Despite being the better side across the 90 minutes, Marco Silva’s Fulham will have to wait at least another week to record their first victory of the season. But while the result did not satisfy the new head coach, or the 14,000 or so home fans, who returned to The Cottage en masse for the first time since February of last year, the performance offered plenty to sustain the positive vibes in SW6.
The starting line up provided a few talking points, Andre-Frank Zambo Anguissa was a notable absentee, and the speculation around his future will no doubt ramp up as the transfer window draws to a close with interest reportedly coming from abroad and closer to home. His omission resulted in a midfield trio of Tyrese Francois, Josh Onomah and Fabio Carvalho. One that would not have been predicted by many ahead of this fixture even with the fitness concerns over some of the more established members of the squad. They acquitted themselves well, but the control in the centre of the park that fans have become used to was not always there. The defence often bypassed them in build-up, choosing to find the full backs and wingers to progress the ball up the pitch, and while this may be by design, the change to the midfield looked to have influenced this approach.
That being said, it was from a wide area that success was had. Harry Wilson looks likely to be the marquee signing of this window in West London, and he had exactly the impact desired on a competitive debut. His goal demonstrated the influence he can have at the business end of the pitch, while his running and quality in possession marked him out as one of the more decisive players on the pitch. Silva believes there is still more to come from a player who joined after preseason had already commenced, and if that is the case, there is much to look forward to from the Welsh wizard.
While a new arrival was marking himself out as potential star of the season, an old head was equally impressive. There may not be a better ball playing centre-back in the Championship than Tim Ream, and that has arguably been the case for the last five years. Seemingly short of the standard required for the top flight, the USA international is still more than capable in the second tier and captained the side with authority, despite having to survive an aerial assault from Middlesbrough striker Uche Ikpeazu, who somehow escaped a red card despite leading with an elbow in a less than controlled fashion. It was probably to be expected against Neil Warnock’s charges, and was the most blatant, but not the only example of some rough-house tactics Fulham did well to ensure. Ream’s composure is second to none, and he was a reliable wall in front of Paulo Gazzaniga’s goal. The team is still adapting to our Portuguese leaders’ and that was most evident when the skipper strode out of the back line with ball, attempting to trigger the next attack, but wasn’t presented with the passing options he was hoping for. Some credit can go to the opposition for limiting his opportunities, but from the reactions on the bench it also suggested that some patterns of play are not yet completely drilled.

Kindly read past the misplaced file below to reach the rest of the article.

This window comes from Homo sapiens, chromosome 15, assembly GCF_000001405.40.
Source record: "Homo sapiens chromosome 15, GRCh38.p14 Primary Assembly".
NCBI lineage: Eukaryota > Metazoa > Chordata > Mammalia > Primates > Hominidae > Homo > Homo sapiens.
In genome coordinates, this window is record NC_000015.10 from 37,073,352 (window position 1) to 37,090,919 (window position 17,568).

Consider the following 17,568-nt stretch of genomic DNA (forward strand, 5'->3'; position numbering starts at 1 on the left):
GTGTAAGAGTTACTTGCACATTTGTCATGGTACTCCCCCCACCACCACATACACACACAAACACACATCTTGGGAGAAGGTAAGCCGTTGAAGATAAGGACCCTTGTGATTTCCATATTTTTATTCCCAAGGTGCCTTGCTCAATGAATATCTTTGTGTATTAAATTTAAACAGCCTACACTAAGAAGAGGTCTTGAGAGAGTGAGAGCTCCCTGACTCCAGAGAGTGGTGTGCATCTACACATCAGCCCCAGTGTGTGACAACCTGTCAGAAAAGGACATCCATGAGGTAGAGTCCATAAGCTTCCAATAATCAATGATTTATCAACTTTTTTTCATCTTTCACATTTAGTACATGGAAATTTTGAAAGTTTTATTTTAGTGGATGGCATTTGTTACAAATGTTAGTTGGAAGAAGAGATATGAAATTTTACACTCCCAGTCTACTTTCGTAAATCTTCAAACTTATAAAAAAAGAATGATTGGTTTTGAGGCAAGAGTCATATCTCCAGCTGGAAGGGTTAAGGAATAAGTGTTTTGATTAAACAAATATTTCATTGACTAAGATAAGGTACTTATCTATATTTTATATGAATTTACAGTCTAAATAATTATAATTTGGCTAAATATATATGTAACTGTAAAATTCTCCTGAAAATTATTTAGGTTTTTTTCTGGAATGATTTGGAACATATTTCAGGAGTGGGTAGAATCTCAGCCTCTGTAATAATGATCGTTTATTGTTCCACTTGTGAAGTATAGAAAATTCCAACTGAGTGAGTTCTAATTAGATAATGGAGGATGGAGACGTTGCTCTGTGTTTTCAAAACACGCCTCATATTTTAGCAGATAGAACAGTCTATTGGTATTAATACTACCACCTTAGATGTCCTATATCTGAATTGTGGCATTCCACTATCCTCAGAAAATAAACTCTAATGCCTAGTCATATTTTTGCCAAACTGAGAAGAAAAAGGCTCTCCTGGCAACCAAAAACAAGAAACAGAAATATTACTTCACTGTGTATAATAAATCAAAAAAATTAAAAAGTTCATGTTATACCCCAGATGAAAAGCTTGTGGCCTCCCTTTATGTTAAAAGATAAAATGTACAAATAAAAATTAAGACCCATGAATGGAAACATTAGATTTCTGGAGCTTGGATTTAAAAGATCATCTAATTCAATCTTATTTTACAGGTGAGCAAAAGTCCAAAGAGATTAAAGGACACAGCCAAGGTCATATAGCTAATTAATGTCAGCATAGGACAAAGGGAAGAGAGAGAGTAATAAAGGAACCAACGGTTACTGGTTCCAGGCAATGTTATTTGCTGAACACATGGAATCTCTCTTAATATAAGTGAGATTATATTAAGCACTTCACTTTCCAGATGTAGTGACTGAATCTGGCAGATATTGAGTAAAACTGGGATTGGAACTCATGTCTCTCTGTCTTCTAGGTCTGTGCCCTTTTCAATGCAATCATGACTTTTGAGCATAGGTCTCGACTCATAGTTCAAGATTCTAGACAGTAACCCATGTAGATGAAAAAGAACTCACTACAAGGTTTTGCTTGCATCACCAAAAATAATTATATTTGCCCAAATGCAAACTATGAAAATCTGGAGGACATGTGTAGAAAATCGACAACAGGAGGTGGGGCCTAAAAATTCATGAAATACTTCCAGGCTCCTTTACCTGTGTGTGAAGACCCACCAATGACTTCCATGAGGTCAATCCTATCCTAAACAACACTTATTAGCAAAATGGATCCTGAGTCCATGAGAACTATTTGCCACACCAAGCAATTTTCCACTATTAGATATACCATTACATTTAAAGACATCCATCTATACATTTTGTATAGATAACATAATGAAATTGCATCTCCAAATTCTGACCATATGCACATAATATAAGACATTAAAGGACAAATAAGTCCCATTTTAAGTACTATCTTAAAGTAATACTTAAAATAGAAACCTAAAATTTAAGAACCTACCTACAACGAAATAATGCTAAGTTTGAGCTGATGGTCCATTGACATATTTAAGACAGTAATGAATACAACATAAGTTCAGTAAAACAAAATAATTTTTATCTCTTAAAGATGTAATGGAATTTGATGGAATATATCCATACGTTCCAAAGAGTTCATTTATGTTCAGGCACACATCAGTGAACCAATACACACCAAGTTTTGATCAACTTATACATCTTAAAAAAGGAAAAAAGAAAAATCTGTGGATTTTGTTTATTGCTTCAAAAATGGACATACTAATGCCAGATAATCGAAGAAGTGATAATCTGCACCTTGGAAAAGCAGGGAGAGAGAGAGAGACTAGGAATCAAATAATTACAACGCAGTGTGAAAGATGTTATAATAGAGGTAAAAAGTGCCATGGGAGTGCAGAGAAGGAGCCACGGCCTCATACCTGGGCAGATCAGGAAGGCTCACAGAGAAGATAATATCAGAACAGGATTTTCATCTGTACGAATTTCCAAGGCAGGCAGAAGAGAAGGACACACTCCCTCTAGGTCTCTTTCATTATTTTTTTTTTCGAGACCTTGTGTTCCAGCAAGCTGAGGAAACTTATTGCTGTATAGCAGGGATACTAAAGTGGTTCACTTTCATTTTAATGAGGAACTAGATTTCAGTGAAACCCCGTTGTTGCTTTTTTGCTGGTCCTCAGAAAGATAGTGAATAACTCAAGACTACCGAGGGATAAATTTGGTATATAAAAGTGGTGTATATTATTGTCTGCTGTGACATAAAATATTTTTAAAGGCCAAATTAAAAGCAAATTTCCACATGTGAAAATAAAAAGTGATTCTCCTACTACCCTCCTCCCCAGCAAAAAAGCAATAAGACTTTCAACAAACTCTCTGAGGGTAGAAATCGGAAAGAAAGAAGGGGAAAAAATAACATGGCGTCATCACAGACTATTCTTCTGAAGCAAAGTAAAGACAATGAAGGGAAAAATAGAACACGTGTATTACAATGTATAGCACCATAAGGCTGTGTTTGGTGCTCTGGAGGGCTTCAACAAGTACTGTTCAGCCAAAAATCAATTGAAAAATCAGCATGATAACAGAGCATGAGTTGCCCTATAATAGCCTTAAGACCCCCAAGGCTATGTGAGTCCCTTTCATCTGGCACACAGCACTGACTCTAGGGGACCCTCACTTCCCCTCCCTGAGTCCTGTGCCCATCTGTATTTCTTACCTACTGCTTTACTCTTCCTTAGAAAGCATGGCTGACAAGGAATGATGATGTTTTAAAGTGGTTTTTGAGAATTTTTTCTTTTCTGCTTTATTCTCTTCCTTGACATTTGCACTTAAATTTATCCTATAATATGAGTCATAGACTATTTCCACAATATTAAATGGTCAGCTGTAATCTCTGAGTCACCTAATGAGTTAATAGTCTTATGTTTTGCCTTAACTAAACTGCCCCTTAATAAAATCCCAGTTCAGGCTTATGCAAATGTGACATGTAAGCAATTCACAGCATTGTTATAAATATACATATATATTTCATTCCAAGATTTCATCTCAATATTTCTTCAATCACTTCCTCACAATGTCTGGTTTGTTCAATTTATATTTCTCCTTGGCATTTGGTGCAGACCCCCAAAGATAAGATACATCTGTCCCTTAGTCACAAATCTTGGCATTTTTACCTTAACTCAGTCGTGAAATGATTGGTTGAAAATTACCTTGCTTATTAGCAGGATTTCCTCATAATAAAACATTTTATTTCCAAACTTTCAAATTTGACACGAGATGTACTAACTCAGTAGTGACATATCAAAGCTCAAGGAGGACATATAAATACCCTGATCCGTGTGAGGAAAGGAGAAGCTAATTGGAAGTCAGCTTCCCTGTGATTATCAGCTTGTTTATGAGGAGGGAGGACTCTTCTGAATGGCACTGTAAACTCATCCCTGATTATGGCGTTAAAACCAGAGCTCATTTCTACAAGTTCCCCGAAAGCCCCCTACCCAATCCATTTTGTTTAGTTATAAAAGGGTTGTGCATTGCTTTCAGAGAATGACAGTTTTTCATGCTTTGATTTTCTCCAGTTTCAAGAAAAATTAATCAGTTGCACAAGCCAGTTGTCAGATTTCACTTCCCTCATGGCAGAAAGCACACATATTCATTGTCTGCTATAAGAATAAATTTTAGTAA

It is here that the midfield were missing an authoritative figure. Onomah was solid in possession, and Carvalho made some good attacking runs, but none of the three demanded the ball in the middle of the pitch in the way we would expect a Harrison Reed or Tom Cairney to. Francois was disciplined in in his positioning, and didn’t make many mistakes in possession, but at times he lacked the confidence to dictate play. Understandable when making his first senior start, but also evidence that he is still developing and has a way to go before he can command a regular spot in the starting line-up, or even be considered as chief back-up to the ever dependable Reed.
While some credit can go to the opposition for shutting down some attacks at source, there were still chances for Fulham to kill the game, particularly in the first 15 minutes of the second half. The clinical edge was missing, sometimes with the final pass and sometimes with the finish. But the chances were there, and it felt that if this had been four weeks into the new season rather than one, the hosts could have been two or three goals up before Middlesbrough scored with their only shot on target.
In attack, Aleksandar Mitrovic was effective in linking play, however, he didn’t see enough of the ball in the penalty area, with just the one notable effort on goal being a header while under pressure from a Boro defender. Some passes were behind him, some crosses beyond him and other moments when the pass seemed on but the ball carrier took an extra touch, allowing the Warnock-organised defence to close out the space around the target man. Despite that, there can be little doubt this team is set up in a way to make the most of his attributes, which was not always the case in the previous campaign.
It was evident from the first whistle that Marco Silva has a different philosophy to that of his predecessor. The Whites still dominated possession, something fans became accustomed to under Scott Parker during his first full season in charge. But there was a constant probing, and desire to get the ball into the final third and create a scoring opportunity. There is certainly more to come from this new iteration of The Cottagers, and time will tell how successful they will be. Based on this performance, there is plenty of promise, which is a good place to be after game week one.